4. Three lines in the same metre, but apparently with three instead of four lines in each rhyming stanza. Refers to incident XVIII.
5. Three lines in the same rhythm as extract 1, but with a different rhyme-scheme; apparently three lines from a quatrain rhyming abab. Refers to incident XLI.
6. Six lines in elegiac couplets. This probably refers to XLVI, but without their original context the lines must remain obscure. In any case the versifier has the story in a rather different form from the prose writers, and appears to regard it as an incident of the boyhood period.
7. Eight lines from the hymn of Colum Cille, already commented upon.
Some place-names in the barony of Moycashel (S. Co. Westmeath), which lies in Cenel Fiachach, support the tradition that Ciaran’s birthplace is to be sought there, and not in Mag Ai at all. I can find nothing in the local nomenclature to suggest Raith Cremthainn; but “Templemacateer” (Teampull mhic an tsaoir, the “Church of the Wright’s son”) may be compared with, and perhaps equated to the similarly named “house” (p. 111); “Ballynagore” (Baile na ngabhar, the “town of the goats,” or “horses”) perhaps echoes the “Tir na Gabrai” of VG 3. About half a mile to the west is Tulach na crosain, the “Mound of the crosslet”—possibly the missing cross of Ciaran (LA 4). At the outflow of the Brosna from Loch Ennell is “Clonsingle,” which it is tempting to equate to the place-name corrupted to “Cluain Innsythe,” in LA 12.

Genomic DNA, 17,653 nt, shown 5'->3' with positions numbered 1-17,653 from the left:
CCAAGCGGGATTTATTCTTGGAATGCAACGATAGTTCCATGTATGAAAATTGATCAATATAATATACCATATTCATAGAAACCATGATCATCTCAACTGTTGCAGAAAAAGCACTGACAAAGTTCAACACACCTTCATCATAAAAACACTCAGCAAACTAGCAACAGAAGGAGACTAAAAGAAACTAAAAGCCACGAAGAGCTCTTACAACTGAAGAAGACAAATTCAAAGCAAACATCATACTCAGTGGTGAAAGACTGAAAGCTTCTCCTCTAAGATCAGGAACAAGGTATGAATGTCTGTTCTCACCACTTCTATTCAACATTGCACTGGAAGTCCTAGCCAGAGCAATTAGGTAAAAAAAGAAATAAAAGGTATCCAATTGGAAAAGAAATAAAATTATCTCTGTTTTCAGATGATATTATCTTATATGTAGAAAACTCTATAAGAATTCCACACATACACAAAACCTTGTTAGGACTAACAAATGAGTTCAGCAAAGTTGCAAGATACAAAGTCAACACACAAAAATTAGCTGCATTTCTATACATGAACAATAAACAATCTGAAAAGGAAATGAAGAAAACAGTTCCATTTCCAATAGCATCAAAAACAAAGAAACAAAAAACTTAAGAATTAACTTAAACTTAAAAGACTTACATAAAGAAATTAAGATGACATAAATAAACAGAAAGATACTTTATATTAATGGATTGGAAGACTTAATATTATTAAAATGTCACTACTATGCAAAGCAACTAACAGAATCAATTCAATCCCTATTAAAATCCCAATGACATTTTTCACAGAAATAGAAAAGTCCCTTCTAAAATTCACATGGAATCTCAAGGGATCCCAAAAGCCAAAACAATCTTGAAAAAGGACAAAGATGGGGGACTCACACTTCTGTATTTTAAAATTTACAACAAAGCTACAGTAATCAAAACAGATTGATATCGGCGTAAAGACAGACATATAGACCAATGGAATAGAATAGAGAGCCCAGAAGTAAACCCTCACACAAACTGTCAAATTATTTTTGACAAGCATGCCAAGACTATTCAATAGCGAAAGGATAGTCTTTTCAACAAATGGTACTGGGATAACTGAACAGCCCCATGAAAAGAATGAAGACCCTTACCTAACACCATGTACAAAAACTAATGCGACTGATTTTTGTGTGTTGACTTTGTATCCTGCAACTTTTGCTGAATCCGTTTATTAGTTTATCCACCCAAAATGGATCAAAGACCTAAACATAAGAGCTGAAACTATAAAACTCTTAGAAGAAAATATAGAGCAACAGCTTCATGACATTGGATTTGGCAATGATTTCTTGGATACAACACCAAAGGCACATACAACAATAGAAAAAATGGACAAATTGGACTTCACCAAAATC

An additional suggestion may here be made to the effect that the eldest son and daughter of Beoit were twins. Their names, Lug-oll “big Lug,” and Lug-beg “little Lug,” are in correspondence, as twins’ names often are.
[Footnote 1: For brevity we shall refer to certain books, frequently quoted in these Annotations, by the following symbols—
LL. Lives of Saints from the Book of
Lismore, ed. Stokes.
CS. Codex Salmaticensis (Acta Sanctorum Hiberniae), ed. de
Smedt and de Backer.
VTP. Vita Tripartita Patricii, ed. Stokes.
VSH. Plummer’s Vitae Sanctorum Hiberniae.
TT. Trias Thaumaturga (Colgan’s collection of the lives of
SS. Patrick, Brigid, and Colum Cille).]
[Footnote 2: There is a different version, which need not be given here, in the Martyrology of Oengus (Henry Bradshaw Society edition, p. 204).]
[Footnote 3: Mentioned in Annals of Ulster, anno 1166, Annals of Loch Ce, anno 1189, Annals of the Four Masters, annis 1121, 1166.]
[Footnote 4: A collection (in Irish) of the traditions of this person will be found in Targaireacht Bhriain ruaidh ui Chearbhain, by Micheal o Tiomhanaidhe (Dublin, 1906).]
[Footnote 5: The passage would then read thus—Rothircan Bec mac De condebairt andsin—